Tradition Meets Innovation: Rediscovering the Possibilities of Japanese Artisanship



From Friday November 3 to Monday November 6, Tokyo’s Marunouchi district hosted the 34th Traditional Crafts Month National Assembly, this year dubbed Craft Crossings in Tokyo.

This was the first Traditional Crafts Month National Assembly to be held in Tokyo. The official opening ceremony on Saturday November 4 was attended by Tokyo governor Yuriko Koike, who also made time to visit the event itself.

The opening ceremony

The traditional crafts recognized by this event are actually defined by law. The requirements are strict: among other rules, crafts must use only colors, patterns, and shapes derived from Japanese culture or daily life; they must be rooted in the regions in which they are produced; and they must be produced using techniques or technology that has existed for more than a century.

The number of craft products recognized across Japan by the Ministry of Economy, Trade and Industry under these regulations was 225 as of January 26, 2017. Once these products are investigated and confirmed to use the specified construction methods, materials, and so on, they are granted the right to use the “tradition stamp.”

The Traditional Crafts Month National Assembly is held every November, Traditional Crafts Month, in order to spread knowledge of these traditional crafts more widely. In addition to displays and sales of traditional crafts from around Japan, the event features artisanal demonstrations, hands-on workshops, and other opportunities to get closer to the fascinating world of traditional crafts.

Traditional craft products from across Japan fill the exhibition space

There were even musical performances livening up the event

Craft Crossings in Tokyo was spread across four venues this year: the Tokyo International Forum, Tokyo Building TOKIA, KITTE in JP Tower, and the Marunouchi Building. Each one offered visitors a different theme and atmosphere, and there were also musical performances, stamps to collect, and raffles. Governor Koike had said that she hoped Craft Crossings in Tokyo would “reflect the unique charms of Tokyo,” and indeed the event was notable for its many exhibitions and attractions with “Tokyo” or “Edo” as their theme.

From left: French patissier Pierre Hermé; Tokyo governor Yuriko Koike; Mitsuharu Kurokawa, Executive Director of Toraya; and Kimio Nonaga, Master Chef at Nihonbashi Yukari

But Craft Crossings in Tokyo wasn’t the only event to be held in the Marunouchi Building that weekend—The Edo-Tokyo Kirari Project also put on a show.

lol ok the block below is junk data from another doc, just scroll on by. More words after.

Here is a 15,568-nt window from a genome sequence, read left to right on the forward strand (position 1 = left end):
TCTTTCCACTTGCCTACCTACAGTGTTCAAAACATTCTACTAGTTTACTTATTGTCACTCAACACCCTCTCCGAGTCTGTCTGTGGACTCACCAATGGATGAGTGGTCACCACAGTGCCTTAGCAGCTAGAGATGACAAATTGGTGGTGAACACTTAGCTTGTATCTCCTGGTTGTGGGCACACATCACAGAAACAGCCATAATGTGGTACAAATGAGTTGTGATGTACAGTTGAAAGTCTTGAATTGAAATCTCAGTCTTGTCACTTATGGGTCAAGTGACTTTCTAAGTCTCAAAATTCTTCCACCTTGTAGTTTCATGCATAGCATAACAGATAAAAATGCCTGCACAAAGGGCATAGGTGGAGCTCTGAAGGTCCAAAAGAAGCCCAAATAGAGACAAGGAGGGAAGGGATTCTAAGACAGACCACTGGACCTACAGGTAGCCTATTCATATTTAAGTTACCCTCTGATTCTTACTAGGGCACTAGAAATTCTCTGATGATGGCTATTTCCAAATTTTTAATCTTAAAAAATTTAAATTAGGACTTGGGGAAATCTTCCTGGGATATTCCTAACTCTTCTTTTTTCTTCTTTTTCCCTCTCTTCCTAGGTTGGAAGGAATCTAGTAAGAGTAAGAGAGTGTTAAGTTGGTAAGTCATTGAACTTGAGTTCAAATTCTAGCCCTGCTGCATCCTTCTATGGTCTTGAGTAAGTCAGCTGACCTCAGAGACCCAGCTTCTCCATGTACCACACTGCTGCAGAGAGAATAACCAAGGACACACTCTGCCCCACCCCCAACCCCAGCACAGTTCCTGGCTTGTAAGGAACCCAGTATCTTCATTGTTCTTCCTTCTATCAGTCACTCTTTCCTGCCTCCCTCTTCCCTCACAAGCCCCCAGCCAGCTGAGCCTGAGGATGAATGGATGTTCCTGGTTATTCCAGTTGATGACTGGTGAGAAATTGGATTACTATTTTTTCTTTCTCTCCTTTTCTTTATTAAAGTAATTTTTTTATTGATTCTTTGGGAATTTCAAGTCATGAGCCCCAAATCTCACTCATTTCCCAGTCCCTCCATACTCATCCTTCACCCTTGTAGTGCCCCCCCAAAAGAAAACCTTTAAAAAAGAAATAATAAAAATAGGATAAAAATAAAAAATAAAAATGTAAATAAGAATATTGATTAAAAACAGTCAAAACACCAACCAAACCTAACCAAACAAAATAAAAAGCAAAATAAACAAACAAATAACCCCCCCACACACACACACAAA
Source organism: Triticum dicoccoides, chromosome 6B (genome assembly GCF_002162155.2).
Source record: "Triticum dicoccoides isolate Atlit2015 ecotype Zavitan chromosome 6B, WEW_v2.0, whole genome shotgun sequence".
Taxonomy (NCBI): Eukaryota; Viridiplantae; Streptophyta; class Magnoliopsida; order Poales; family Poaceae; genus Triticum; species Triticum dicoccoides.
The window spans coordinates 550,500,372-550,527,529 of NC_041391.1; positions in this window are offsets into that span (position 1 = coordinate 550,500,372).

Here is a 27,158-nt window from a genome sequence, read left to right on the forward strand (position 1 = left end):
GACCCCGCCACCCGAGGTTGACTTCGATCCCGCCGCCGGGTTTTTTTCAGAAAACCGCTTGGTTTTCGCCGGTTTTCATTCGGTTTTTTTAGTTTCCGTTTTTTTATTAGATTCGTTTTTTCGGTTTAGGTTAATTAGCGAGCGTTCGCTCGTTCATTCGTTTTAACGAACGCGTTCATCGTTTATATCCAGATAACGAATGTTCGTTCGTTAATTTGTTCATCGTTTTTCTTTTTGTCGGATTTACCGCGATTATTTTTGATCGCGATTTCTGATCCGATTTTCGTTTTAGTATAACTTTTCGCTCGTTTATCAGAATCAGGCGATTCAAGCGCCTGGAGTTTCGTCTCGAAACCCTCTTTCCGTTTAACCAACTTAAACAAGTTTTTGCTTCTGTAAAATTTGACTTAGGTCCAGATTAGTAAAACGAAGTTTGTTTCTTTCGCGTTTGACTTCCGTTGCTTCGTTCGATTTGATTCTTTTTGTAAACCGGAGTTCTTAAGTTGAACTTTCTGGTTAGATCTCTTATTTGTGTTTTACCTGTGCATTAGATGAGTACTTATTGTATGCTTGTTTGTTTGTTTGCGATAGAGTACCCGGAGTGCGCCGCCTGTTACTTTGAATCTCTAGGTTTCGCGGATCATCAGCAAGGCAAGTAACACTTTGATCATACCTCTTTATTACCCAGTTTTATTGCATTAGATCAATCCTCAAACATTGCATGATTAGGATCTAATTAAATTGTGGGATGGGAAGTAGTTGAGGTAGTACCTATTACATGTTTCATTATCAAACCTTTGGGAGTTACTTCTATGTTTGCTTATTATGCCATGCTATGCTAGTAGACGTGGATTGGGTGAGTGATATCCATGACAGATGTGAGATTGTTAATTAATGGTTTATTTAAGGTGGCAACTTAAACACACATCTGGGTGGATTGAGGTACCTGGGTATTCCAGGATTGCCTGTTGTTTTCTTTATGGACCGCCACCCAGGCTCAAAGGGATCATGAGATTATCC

The Edo-Tokyo Kirari Project is designed to highlight artisanship and products rooted in the traditions of Edo-Tokyo as representative Tokyo brands, showcasing their value and appeal to the rest of Japan. Divided into the three fields of clothing, food, and living, for this event the project had an exhibition for each field as well as a panel discussion on cuisine entitled “Edo-Tokyo ingredients and techniques.”

Governor Koike, originator of The Edo-Tokyo Kirari Project, hosted the panel, with the other two participants being Pierre Hermé—of Pierre Hermé Paris, a tremendously popular confectioner in Japan as well—and Mitsuharu Kurokawa of the well-known wagashi company Toraya.

After discussion on the themes of “tradition and innovation,” “the appeal and possibilities of Tokyo cuisine,” and “ingredients made in Tokyo,” Hermé and Kurokawa both introduced sweets they had made using Tokyo ingredients.

Hermé’s choux à la crème as they appeared on the monitors

First were Hermé’s choux à la crème made using passionfruit from the Ogasawara Islands (which are administratively part of Tokyo).

Next came Kurokawa’s hanabiramochi, which use burdock root grown in Takinogawa, Kita Ward.

Kimio Nonaga, member of the Japanese Culinary Academy and third in the line of master chefs at the Japanese restaurant Nihonbashi Yukari, also made an appearance to display his “Edokko pudding,” made with eggs, milk, and rice from Tokyo.

Governor Koike is all smiles at the tasting

After trying the three sweets together, Governor Koike, Hermé, and Kurokawa could proudly report that Tokyo cuisine was as delicious as expected.

Even as the event closed its doors, enthusiasm for Japanese monozukuri (artisanship or manufacturing) and the charms of Edo-Tokyo remained at its height. By interpreting the notion of tradition through monozukuri, food, and other fields, Craft Crossing in Tokyo offered an opportunity to see its appeal with new eyes. We look forward to the emergence of new and innovative products and services that respect and build on the traditions of Japan.